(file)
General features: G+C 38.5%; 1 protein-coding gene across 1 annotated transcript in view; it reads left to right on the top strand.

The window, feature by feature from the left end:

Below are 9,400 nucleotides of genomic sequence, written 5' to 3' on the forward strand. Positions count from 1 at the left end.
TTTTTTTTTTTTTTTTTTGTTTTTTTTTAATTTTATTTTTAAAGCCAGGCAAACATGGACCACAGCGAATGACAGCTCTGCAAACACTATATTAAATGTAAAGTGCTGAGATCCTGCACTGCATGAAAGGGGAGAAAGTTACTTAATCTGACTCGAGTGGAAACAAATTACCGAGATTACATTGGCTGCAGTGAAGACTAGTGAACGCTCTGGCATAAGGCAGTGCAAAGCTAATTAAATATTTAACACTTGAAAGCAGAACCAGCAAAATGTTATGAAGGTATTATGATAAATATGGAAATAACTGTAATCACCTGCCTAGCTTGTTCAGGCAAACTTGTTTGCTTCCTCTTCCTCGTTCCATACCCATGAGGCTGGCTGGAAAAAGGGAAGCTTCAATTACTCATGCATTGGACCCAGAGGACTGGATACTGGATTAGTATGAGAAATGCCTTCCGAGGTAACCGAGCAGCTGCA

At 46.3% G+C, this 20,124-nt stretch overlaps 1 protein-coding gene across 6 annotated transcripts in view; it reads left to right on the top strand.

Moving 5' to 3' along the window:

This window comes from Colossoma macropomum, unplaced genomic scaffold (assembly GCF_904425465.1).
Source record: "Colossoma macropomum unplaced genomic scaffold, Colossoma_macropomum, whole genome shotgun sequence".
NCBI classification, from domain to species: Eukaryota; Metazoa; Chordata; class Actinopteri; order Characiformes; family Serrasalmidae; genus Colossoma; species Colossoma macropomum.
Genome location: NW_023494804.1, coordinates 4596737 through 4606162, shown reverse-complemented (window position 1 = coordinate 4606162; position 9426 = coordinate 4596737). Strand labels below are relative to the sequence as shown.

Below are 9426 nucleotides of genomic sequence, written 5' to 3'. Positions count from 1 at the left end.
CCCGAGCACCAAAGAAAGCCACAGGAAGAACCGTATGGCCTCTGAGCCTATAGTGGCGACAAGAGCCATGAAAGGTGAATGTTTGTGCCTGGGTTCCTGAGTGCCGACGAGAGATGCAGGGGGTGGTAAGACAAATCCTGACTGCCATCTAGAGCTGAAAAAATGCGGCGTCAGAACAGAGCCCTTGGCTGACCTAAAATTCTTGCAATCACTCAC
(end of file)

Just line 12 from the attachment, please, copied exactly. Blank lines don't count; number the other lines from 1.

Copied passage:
CCCGAGCACCAAAGAAAGCCACAGGAAGAACCGTATGGCCTCTGAGCCTATAGTGGCGACAAGAGCCATGAAAGGTGAATGTTTGTGCCTGGGTTCCTGAGTGCCGACGAGAGATGCAGGGGGTGGTAAGACAAATCCTGACTGCCATCTAGAGCTGAAAAAATGCGGCGTCAGAACAGAGCCCTTGGCTGACCTAAAATTCTTGCAATCACTCAC